[Photo: AP/Mark J. Terrill, Pool, File]

While she was still very young her father was accused of child molestation and forced to go through a very public and humiliating trial. Yet, instead of perpetuating her protective existence, her father chose to share with his children all the sordid details of the accusations, as well as all of his emotional upheavals. He justified this by saying it was wrong to keep secrets. She was faced with the impossible task of trying to make sense of something beyond her comprehensive abilities. She was also burdened with the omniscient childhood belief that she should be able to save her father from the bad guys who lived in the mean outside world, and were out to hurt him.

One can only imagine the feelings of confusion and fear she grappled with after her father was exonerated and forced his family to leave fairyland. Let me interject that, at this point, had she been able to interact with other children besides her siblings and been exposed to a wider world,  there was still a possibility that she could grow thicker skin and develop coping strategies to deal with the vicissitudes of life. Instead, her father continued to cut her off from the real world.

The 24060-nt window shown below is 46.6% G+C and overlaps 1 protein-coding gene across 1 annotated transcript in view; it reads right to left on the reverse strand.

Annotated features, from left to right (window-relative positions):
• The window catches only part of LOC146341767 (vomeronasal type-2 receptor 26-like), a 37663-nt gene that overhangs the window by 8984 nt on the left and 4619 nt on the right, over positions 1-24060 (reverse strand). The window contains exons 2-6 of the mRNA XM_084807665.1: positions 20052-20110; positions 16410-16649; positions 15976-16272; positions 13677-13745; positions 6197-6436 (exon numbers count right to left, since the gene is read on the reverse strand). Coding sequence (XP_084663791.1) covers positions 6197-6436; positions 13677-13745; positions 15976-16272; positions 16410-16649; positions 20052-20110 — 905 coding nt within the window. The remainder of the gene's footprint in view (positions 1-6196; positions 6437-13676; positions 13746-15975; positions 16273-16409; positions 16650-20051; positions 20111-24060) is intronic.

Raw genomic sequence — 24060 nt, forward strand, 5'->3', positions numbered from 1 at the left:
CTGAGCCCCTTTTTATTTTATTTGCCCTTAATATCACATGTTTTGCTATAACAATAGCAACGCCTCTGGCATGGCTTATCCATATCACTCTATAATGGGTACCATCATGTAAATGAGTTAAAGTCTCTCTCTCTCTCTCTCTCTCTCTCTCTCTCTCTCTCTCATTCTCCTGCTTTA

During the few instances she was photographed she always wore a mask, and fiercely held on to her father’s hand as he led her back to their secluded existence. When she was 11 her family finally settled in England while her father prepared for a momentous come back performance.

Suddenly, without any warning or preparation, her mask was painfully and permanently ripped off. Her father, the person who defined her existence, died from of a drug overdose. She was there, amidst the hysteria, as her 13-year-old brother and her father’s personal physician desperately tried to revive him.

In truth, this little girl’s real story begins here, when she was abruptly forced to deal with a tragic loss while confronting a world she never knew existed. Given this history, is it any surprise that Paris Jackson became an antisocial, drug addicted teenager who, after repeated suicide attempts, spent her most stable years in a residential therapy program?